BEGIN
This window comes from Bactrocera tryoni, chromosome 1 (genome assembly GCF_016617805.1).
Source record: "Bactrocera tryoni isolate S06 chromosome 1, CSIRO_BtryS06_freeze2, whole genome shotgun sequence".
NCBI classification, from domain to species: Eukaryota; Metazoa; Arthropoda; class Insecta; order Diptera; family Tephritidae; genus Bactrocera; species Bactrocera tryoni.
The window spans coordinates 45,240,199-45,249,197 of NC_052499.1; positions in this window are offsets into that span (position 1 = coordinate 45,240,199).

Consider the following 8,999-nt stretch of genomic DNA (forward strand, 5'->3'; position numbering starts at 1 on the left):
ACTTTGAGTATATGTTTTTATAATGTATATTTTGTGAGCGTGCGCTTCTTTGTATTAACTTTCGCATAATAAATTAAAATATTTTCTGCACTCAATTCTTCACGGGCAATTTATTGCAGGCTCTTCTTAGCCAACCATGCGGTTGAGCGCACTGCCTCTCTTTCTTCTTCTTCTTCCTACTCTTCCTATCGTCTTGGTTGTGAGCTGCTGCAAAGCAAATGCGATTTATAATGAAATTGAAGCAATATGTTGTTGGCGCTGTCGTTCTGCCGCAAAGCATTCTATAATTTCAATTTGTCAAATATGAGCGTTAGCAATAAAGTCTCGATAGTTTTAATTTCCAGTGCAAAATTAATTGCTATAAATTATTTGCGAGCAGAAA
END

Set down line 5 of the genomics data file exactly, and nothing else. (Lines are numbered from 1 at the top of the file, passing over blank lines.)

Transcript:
Consider the following 8,999-nt stretch of genomic DNA (forward strand, 5'->3'; position numbering starts at 1 on the left):